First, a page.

One measure of an institution is to be found in the accomplishments of our students, alumni and faculty. Below is a list of achievements in which all of us take pride:
Alison Miller, art history instructor, was seletected for a Fulbright grant for the 2013-2014 academic year. She will be living in Tokyo, conducting archival research on her dissertation, which is entitled "Mother of the Nation: Femininity, Modernity and Class in the Image of Empress Teimei (1884-1951."
Suzanne Klotz ('66 painting) of Mesa, Ariz., was awarded a Fulbright Scholar grant for 2013-2014 to create an art salon and run a collaborative workshop with Palestinian women and their families in Amman, Jordan.
Kurt Weiser ('72 ceramics) received a $50,000 USA Fellow grant from the United States Artists Foundation in 2012. He became the fourth graduate of the KCAI ceramics program to be named a USA Fellow.
Akio Takamori ('76 ceramics) received a $50,000 USA Fellow grant from the United States Artists Foundation in 2011. He became the third graduate of the KCAI ceramics program to be named a USA Fellow. Sarah Jaeger ('85 ceramics) won the award in 2006, and Richard Notkin ('70 ceramics) was a USA Fellow in 2008.
Independent Games Festival Student Showcase winner: Ian Snyder, a junior majoring in printmaking and creative
writing, was one of eight students from around the world to be named a Student Showcase winner for the 2012 Independent Games Festival.
Student Academy Award: “Dried Up,” an animated film by Jeremy Casper (’09 animation), Isaiah Powers (’09 animation) and Stuart Bury (’10 animation), won a Student Academy Award in May 2010 in the 37th annual Student Academy Awards competition hosted by the Academy of Motion Picture Arts and Sciences.
Benjamin A. Gilman International Scholarship award: Kahlil Irving, a student majoring in ceramics at KCAI, received this award in November 2012 to study at the International Ceramics Studio in Hungary during the spring 2013 semester. Learn more about the award program.
NCECA Excellence in Teaching Award: George Timock, professor of ceramics, received the Excellence in Teaching Award in 2013 from the National Council on Education for the Ceramic Arts. Recipients of the award have a career dedicated to the practice of teaching; have demonstrated excellence in their own creative work; and have highly visible former students in the field. An accomplished artist as well as educator, Timock has twice received grants from the National Endowment of the Arts. His artwork is among the collections of the Nelson-Atkins Museum of Art, the Detroit Institute of Art, the Renwick Gallery of the Smithsonian American Art Museum in Washington, D.C., and other fine museums around the country. A native of Michigan, Timock earned his M.F.A. degree in 1971 from Cranbrook Academy of Art in Bloomfield Hills, Mich., and joined the faculty at KCAI soon after.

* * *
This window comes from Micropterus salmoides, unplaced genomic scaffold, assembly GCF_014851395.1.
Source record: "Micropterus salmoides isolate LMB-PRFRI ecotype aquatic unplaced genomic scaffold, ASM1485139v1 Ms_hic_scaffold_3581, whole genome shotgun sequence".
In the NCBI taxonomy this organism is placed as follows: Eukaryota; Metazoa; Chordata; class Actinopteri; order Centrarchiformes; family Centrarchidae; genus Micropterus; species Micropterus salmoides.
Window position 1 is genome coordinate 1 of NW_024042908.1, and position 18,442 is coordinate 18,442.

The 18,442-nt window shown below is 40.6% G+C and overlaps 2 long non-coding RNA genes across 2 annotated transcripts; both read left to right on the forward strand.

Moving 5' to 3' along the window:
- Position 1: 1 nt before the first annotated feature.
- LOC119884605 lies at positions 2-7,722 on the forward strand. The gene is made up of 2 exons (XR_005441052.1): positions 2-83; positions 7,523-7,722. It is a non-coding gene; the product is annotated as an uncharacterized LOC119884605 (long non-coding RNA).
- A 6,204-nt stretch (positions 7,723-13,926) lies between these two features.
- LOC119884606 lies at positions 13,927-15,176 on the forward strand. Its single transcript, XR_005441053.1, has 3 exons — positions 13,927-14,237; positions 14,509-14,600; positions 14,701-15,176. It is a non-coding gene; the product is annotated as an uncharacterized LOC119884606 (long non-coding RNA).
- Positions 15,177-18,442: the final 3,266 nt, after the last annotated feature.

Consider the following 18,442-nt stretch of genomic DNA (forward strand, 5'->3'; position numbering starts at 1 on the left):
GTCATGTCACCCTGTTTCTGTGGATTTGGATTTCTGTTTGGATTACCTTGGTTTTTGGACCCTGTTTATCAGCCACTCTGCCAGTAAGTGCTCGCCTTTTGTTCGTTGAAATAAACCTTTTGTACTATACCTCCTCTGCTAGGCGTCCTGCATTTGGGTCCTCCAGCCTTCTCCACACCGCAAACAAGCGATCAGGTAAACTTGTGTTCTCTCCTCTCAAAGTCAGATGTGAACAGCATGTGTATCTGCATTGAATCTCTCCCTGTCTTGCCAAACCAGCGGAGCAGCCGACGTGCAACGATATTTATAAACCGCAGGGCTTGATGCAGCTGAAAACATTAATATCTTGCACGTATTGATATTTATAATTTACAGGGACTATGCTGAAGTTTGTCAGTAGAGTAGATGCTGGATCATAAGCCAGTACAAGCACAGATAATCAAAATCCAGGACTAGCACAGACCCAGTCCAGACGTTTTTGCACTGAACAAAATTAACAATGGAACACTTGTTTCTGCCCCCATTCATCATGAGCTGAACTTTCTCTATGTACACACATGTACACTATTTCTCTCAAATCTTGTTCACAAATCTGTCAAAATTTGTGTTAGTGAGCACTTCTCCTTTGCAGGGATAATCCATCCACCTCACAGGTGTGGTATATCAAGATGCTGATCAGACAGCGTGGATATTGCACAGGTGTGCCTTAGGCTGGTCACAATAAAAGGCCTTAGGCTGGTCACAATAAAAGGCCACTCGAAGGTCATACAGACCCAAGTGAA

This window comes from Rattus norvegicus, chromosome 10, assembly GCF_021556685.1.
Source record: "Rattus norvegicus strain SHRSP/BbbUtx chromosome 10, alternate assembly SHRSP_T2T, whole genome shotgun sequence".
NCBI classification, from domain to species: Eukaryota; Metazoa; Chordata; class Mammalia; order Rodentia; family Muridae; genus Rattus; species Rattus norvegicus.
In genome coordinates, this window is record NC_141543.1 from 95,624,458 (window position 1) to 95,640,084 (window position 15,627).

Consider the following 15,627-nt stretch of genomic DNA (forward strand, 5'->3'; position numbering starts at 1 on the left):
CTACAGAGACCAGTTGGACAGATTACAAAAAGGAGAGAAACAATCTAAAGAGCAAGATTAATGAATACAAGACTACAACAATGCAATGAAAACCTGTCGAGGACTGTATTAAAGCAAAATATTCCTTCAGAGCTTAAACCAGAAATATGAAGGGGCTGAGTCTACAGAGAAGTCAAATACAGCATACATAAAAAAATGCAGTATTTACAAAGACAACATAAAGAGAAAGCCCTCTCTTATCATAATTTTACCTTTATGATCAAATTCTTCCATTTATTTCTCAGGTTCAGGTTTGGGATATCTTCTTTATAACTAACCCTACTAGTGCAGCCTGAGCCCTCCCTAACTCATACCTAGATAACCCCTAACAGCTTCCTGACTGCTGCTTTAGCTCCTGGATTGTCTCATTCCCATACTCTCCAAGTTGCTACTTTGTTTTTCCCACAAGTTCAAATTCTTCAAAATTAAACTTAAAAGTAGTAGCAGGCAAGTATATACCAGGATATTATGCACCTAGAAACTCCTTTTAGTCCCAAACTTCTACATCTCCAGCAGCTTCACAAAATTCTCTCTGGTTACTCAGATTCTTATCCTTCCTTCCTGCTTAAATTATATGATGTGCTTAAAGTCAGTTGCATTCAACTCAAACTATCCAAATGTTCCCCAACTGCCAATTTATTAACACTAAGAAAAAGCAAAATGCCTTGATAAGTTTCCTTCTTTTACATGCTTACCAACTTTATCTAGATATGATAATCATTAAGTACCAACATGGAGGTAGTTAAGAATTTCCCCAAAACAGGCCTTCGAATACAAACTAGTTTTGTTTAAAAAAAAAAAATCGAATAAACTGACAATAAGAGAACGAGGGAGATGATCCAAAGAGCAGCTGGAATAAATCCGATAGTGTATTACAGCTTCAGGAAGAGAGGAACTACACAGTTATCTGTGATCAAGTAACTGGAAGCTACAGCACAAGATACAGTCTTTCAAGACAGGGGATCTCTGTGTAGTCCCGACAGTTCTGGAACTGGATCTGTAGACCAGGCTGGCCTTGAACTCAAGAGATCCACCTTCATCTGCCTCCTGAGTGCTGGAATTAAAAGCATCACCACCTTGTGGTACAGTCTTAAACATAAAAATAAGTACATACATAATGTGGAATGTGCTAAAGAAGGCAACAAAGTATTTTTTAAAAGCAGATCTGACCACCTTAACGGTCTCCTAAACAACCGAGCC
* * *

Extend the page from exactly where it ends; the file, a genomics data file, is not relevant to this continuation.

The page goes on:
Regina Brown Undergraduate Student Fellowship (NCECA): Maura Wright (senior, ceramics and art history) was awarded one of three $1,800 Regina Brown Undergraduate Student Fellowships at the 2013 conference of the National Council on Education for the Ceramic Arts. Wright plans to use the funds to travel to London, where she will visit the Victoria and Albert Museum and the British Museum, among other art venues, studying their ceramics and costume collections.
— Jacqueline Chanda, Ph.D.
In January 2013, the KCAI board of trustees approved a new five-year strategic plan for the college. Download a copy of the KCAI strategic plan.
Dr. Chanda writes about the connection between art and science in an op-ed article published July 17, 2013, in The Kansas City Star.
Dr. Chanda writes about how KCAI is contributing to Kansas City's creative economy and how artists are finding jobs and career satisfaction in an op-ed article published Dec. 14, 2011, in The Kansas City Star.
Before joining KCAI in July 2011, Jacqueline Chanda was the academic dean of the Institute for American Universities and director of the Aix Center in Aix-en-Provence in France. She is a member of the International Council of Fine Arts Deans, the National Art Education Association and the College Art Association, among other organizations. She has taught undergraduate courses in teaching art methods, drawing, learning strategies, art methods for elementary teachers, art history, criticism, aesthetics and art appreciation (online and face-to-face), as well as graduate courses in history of art education, research methods and issues in art education, curriculum for art history, advocacy and political action in art education, qualitative research in action and art history. As a researcher, she has explored cognitive and pedagogical issues related to art history instruction in art education, cultural influences of African art and technology and learning. Over the years she has received numerous travel and research grants from the institutions on whose faculty she has served, as well as from the U.S. Department of Education; the Texas Commission on the Arts; the Ohio Arts Council; the Battelle Endowment for Technology and Human Affairs; the NAEA; and the Getty Institute. Articles by Chanda have appeared in the Journal of Aesthetic Education, the International Journal of Education through Art and the Multimedia Electronic Journal of Computer-Enhanced Learning, to name just a few.